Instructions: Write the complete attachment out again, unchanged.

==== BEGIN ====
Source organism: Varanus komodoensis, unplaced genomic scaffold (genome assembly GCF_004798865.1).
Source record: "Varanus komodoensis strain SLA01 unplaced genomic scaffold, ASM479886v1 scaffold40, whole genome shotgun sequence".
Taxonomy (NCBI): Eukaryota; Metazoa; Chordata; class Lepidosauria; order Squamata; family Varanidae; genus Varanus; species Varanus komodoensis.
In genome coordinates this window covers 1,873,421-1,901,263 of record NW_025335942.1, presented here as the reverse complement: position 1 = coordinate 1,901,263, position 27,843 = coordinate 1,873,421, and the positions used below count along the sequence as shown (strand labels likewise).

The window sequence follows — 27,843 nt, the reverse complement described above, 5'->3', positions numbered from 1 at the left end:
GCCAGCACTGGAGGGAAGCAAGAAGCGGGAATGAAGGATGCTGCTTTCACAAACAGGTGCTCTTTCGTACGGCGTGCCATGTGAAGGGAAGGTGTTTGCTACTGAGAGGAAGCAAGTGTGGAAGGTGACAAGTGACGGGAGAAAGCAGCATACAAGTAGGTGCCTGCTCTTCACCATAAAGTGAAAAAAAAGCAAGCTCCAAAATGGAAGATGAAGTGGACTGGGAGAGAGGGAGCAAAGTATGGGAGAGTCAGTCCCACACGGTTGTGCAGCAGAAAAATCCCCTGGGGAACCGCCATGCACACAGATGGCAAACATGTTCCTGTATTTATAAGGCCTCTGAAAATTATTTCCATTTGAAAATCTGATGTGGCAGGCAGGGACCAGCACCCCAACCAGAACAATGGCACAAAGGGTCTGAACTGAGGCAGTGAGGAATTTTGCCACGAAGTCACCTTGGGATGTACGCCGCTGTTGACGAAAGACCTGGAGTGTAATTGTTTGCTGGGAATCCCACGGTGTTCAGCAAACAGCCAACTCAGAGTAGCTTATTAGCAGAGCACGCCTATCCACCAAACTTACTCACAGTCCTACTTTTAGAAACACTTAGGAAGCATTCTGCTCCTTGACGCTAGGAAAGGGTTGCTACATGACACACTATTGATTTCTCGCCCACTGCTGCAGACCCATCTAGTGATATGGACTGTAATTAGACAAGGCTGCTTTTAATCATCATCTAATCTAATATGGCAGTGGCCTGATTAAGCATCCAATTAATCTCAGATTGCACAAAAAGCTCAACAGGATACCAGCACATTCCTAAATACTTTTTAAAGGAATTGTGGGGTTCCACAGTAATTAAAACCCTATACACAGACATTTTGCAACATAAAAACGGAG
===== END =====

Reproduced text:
Source organism: Varanus komodoensis, unplaced genomic scaffold (genome assembly GCF_004798865.1).
Source record: "Varanus komodoensis strain SLA01 unplaced genomic scaffold, ASM479886v1 scaffold40, whole genome shotgun sequence".
Taxonomy (NCBI): Eukaryota; Metazoa; Chordata; class Lepidosauria; order Squamata; family Varanidae; genus Varanus; species Varanus komodoensis.
In genome coordinates this window covers 1,873,421-1,901,263 of record NW_025335942.1, presented here as the reverse complement: position 1 = coordinate 1,901,263, position 27,843 = coordinate 1,873,421, and the positions used below count along the sequence as shown (strand labels likewise).

The window sequence follows — 27,843 nt, the reverse complement described above, 5'->3', positions numbered from 1 at the left end:
GCCAGCACTGGAGGGAAGCAAGAAGCGGGAATGAAGGATGCTGCTTTCACAAACAGGTGCTCTTTCGTACGGCGTGCCATGTGAAGGGAAGGTGTTTGCTACTGAGAGGAAGCAAGTGTGGAAGGTGACAAGTGACGGGAGAAAGCAGCATACAAGTAGGTGCCTGCTCTTCACCATAAAGTGAAAAAAAAGCAAGCTCCAAAATGGAAGATGAAGTGGACTGGGAGAGAGGGAGCAAAGTATGGGAGAGTCAGTCCCACACGGTTGTGCAGCAGAAAAATCCCCTGGGGAACCGCCATGCACACAGATGGCAAACATGTTCCTGTATTTATAAGGCCTCTGAAAATTATTTCCATTTGAAAATCTGATGTGGCAGGCAGGGACCAGCACCCCAACCAGAACAATGGCACAAAGGGTCTGAACTGAGGCAGTGAGGAATTTTGCCACGAAGTCACCTTGGGATGTACGCCGCTGTTGACGAAAGACCTGGAGTGTAATTGTTTGCTGGGAATCCCACGGTGTTCAGCAAACAGCCAACTCAGAGTAGCTTATTAGCAGAGCACGCCTATCCACCAAACTTACTCACAGTCCTACTTTTAGAAACACTTAGGAAGCATTCTGCTCCTTGACGCTAGGAAAGGGTTGCTACATGACACACTATTGATTTCTCGCCCACTGCTGCAGACCCATCTAGTGATATGGACTGTAATTAGACAAGGCTGCTTTTAATCATCATCTAATCTAATATGGCAGTGGCCTGATTAAGCATCCAATTAATCTCAGATTGCACAAAAAGCTCAACAGGATACCAGCACATTCCTAAATACTTTTTAAAGGAATTGTGGGGTTCCACAGTAATTAAAACCCTATACACAGACATTTTGCAACATAAAAACGGAG